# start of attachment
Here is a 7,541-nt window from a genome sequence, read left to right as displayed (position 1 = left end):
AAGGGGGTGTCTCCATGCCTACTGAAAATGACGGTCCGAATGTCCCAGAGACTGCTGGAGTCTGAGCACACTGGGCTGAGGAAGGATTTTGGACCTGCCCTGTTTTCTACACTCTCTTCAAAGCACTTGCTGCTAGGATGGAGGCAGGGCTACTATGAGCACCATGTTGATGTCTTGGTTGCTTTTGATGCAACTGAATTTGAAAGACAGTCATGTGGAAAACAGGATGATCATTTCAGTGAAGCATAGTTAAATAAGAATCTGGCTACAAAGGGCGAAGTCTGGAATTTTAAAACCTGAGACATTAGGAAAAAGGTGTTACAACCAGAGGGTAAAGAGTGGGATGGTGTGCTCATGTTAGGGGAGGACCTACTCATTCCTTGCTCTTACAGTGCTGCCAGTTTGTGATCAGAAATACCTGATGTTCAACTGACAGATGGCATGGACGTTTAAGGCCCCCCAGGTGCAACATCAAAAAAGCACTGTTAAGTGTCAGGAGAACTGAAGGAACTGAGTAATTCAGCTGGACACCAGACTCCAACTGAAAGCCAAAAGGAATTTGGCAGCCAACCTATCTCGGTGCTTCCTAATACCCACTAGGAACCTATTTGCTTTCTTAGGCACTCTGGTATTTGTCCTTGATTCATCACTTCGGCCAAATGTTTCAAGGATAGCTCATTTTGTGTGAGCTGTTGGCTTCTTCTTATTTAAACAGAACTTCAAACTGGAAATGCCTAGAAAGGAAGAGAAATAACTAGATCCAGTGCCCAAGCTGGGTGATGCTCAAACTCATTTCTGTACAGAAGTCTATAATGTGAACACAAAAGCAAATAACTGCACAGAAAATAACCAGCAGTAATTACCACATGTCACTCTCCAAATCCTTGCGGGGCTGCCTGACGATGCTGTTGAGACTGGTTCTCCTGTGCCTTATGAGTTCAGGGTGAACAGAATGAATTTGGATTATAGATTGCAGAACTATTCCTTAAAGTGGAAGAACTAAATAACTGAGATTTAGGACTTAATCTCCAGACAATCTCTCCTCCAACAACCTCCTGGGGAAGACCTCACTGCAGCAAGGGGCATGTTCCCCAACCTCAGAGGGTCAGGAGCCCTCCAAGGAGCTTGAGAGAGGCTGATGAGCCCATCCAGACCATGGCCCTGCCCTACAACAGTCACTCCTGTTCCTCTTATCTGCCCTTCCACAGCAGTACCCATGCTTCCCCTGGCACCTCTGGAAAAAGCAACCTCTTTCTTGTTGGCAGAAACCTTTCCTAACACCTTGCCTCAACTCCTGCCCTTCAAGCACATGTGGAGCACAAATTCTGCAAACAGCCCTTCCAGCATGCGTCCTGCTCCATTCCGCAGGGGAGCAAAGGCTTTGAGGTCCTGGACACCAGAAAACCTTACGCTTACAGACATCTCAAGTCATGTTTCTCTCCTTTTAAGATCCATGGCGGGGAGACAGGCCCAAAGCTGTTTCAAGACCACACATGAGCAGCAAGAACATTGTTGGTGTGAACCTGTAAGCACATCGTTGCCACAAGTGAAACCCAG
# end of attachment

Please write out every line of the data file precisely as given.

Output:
Here is a 7,541-nt window from a genome sequence, read left to right as displayed (position 1 = left end):
AAGGGGGTGTCTCCATGCCTACTGAAAATGACGGTCCGAATGTCCCAGAGACTGCTGGAGTCTGAGCACACTGGGCTGAGGAAGGATTTTGGACCTGCCCTGTTTTCTACACTCTCTTCAAAGCACTTGCTGCTAGGATGGAGGCAGGGCTACTATGAGCACCATGTTGATGTCTTGGTTGCTTTTGATGCAACTGAATTTGAAAGACAGTCATGTGGAAAACAGGATGATCATTTCAGTGAAGCATAGTTAAATAAGAATCTGGCTACAAAGGGCGAAGTCTGGAATTTTAAAACCTGAGACATTAGGAAAAAGGTGTTACAACCAGAGGGTAAAGAGTGGGATGGTGTGCTCATGTTAGGGGAGGACCTACTCATTCCTTGCTCTTACAGTGCTGCCAGTTTGTGATCAGAAATACCTGATGTTCAACTGACAGATGGCATGGACGTTTAAGGCCCCCCAGGTGCAACATCAAAAAAGCACTGTTAAGTGTCAGGAGAACTGAAGGAACTGAGTAATTCAGCTGGACACCAGACTCCAACTGAAAGCCAAAAGGAATTTGGCAGCCAACCTATCTCGGTGCTTCCTAATACCCACTAGGAACCTATTTGCTTTCTTAGGCACTCTGGTATTTGTCCTTGATTCATCACTTCGGCCAAATGTTTCAAGGATAGCTCATTTTGTGTGAGCTGTTGGCTTCTTCTTATTTAAACAGAACTTCAAACTGGAAATGCCTAGAAAGGAAGAGAAATAACTAGATCCAGTGCCCAAGCTGGGTGATGCTCAAACTCATTTCTGTACAGAAGTCTATAATGTGAACACAAAAGCAAATAACTGCACAGAAAATAACCAGCAGTAATTACCACATGTCACTCTCCAAATCCTTGCGGGGCTGCCTGACGATGCTGTTGAGACTGGTTCTCCTGTGCCTTATGAGTTCAGGGTGAACAGAATGAATTTGGATTATAGATTGCAGAACTATTCCTTAAAGTGGAAGAACTAAATAACTGAGATTTAGGACTTAATCTCCAGACAATCTCTCCTCCAACAACCTCCTGGGGAAGACCTCACTGCAGCAAGGGGCATGTTCCCCAACCTCAGAGGGTCAGGAGCCCTCCAAGGAGCTTGAGAGAGGCTGATGAGCCCATCCAGACCATGGCCCTGCCCTACAACAGTCACTCCTGTTCCTCTTATCTGCCCTTCCACAGCAGTACCCATGCTTCCCCTGGCACCTCTGGAAAAAGCAACCTCTTTCTTGTTGGCAGAAACCTTTCCTAACACCTTGCCTCAACTCCTGCCCTTCAAGCACATGTGGAGCACAAATTCTGCAAACAGCCCTTCCAGCATGCGTCCTGCTCCATTCCGCAGGGGAGCAAAGGCTTTGAGGTCCTGGACACCAGAAAACCTTACGCTTACAGACATCTCAAGTCATGTTTCTCTCCTTTTAAGATCCATGGCGGGGAGACAGGCCCAAAGCTGTTTCAAGACCACACATGAGCAGCAAGAACATTGTTGGTGTGAACCTGTAAGCACATCGTTGCCACAAGTGAAACCCAG